The table below shows a list of topic areas and possible hypotheses to be investigated under the Food Based Prevention of Malnutrition, Home Fortification and SBCC prevention intervention programmes.

Area of investigation Hypothesis example Proposed method of hypothesis testing
Knowledge of existence of intervention Majority of men not aware of the SBCC CNIP services hence denying their spouses permission to attend or participate in the programme Mothers living close to the distribution sites are more likely to be aware of home fortification programme and related products Populations close to the distribution sites and with more outreach workers are more likely to be aware of FBPM services Informal group discussions with men and women in sites reporting few men participating in education sessions Informal group discussions and key informant interviews with mothers with under-five children Informal group discussions and key informant interviews with mother with under-five children
Utilisation of services or product(s) offered/given by the programme Distance affects the uptake of SBCC messages by the majority of mothers Low utilisation of MNP observed in villages with high default and death rates for the TSFP Migration is a limiting factor for FBPM services amongst pastoralist communities Small studies comparing service utilisation (among mothers with under-five children) in near and far villages to investigate SBCC messages uptake Small studies and small area surveys of defaulters comparing MNP use in areas with high and low defaulters Small studies an key informant interviews with key community figures and mothers with under-five children in select communities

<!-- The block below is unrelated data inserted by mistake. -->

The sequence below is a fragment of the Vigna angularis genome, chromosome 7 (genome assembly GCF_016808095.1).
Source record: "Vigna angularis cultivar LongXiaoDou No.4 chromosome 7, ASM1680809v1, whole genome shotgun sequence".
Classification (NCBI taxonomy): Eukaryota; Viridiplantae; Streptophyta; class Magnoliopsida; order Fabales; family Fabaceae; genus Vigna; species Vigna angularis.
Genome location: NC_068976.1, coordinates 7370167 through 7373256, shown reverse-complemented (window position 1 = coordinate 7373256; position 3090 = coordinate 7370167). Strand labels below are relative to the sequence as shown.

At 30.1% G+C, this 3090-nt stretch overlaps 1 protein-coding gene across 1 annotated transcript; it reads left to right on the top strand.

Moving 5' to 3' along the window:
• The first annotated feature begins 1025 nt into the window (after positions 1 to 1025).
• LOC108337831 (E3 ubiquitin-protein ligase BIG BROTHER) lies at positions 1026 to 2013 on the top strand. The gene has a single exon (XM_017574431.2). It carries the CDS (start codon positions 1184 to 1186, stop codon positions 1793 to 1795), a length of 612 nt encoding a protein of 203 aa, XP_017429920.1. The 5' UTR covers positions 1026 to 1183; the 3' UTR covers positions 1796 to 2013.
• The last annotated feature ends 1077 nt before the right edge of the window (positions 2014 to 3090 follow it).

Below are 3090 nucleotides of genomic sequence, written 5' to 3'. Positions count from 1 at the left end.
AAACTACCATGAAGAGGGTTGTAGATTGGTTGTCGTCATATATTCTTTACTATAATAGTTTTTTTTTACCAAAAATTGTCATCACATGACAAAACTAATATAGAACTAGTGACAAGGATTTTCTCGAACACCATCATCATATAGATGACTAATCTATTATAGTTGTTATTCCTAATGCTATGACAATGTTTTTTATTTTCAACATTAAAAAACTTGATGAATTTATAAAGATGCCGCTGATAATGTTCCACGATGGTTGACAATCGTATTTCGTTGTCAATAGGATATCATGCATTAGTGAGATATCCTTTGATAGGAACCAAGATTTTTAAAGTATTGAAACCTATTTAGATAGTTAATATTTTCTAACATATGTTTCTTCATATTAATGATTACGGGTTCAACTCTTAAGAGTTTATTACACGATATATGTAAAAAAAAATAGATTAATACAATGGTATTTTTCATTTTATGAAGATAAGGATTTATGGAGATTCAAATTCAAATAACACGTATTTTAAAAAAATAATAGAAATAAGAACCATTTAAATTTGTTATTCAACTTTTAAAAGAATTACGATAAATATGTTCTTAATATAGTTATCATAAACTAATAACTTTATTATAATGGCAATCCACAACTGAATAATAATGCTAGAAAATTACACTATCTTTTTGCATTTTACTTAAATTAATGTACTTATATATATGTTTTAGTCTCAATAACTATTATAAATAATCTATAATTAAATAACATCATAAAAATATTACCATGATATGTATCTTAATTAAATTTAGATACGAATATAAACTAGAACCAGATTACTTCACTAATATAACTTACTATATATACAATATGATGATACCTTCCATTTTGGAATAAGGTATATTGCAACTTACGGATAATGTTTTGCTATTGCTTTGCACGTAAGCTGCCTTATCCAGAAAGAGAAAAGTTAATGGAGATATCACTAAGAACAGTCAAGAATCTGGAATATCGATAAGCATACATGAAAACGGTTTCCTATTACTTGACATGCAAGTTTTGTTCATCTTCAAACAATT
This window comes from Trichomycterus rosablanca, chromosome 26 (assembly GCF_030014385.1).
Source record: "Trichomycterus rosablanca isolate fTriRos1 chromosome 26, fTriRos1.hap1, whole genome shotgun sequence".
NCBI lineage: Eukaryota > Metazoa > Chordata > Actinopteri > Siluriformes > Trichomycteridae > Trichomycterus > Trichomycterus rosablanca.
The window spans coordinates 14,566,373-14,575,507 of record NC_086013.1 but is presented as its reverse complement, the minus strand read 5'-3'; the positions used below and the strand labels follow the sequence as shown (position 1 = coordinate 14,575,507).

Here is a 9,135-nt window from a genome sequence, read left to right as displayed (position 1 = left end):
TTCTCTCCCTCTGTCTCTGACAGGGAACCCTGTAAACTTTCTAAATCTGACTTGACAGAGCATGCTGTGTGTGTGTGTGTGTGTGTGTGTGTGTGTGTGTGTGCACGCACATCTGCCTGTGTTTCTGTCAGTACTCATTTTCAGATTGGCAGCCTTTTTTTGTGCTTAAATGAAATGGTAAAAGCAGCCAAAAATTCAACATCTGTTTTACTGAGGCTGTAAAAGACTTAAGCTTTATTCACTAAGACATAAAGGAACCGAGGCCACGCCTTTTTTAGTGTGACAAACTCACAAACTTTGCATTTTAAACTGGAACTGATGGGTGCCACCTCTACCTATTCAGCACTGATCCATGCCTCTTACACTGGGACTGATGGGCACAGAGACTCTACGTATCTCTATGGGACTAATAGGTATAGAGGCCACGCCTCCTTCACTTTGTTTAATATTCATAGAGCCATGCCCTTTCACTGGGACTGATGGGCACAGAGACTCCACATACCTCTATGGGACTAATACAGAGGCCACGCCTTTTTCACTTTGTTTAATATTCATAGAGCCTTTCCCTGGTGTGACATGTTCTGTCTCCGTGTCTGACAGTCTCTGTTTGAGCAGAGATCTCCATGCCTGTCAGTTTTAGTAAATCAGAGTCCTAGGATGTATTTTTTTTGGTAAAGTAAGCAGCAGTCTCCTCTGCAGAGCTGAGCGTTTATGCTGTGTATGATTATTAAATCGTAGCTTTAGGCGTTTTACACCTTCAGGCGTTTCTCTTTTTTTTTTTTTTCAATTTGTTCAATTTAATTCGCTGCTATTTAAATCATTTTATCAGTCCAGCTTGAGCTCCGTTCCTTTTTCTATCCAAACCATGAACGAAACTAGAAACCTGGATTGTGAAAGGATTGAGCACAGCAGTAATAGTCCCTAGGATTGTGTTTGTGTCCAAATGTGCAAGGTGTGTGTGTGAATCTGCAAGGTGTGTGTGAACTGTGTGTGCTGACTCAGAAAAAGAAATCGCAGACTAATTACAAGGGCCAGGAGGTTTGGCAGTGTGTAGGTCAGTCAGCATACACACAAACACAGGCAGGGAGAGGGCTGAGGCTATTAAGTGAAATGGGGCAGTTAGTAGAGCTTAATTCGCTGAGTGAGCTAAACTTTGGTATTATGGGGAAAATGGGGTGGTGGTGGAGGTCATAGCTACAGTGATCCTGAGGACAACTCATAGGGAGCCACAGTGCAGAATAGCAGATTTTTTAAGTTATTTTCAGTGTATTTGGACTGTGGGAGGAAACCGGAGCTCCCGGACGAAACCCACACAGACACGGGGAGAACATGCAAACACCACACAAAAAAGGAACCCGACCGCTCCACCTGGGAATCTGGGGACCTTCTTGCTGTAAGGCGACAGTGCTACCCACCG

Information source of programme or service or product Community radio awareness raising campaigns has enhanced programme coverage in the target area Mother-to-mother communication is the most effective information source for the MNP Word of mouth and self-referrals contribute a large percentage of FBPM beneficiaries Informal group discussions, key informant interviews with mothers with under-five children, PLWs, key community figures Informal group discussions, key informant interviews with mothers with under-five children Small studies in sites with high and low numbers of beneficiaries using a simple questionnaire administered to programme staff. Reviewing programme registers and beneficiary cards.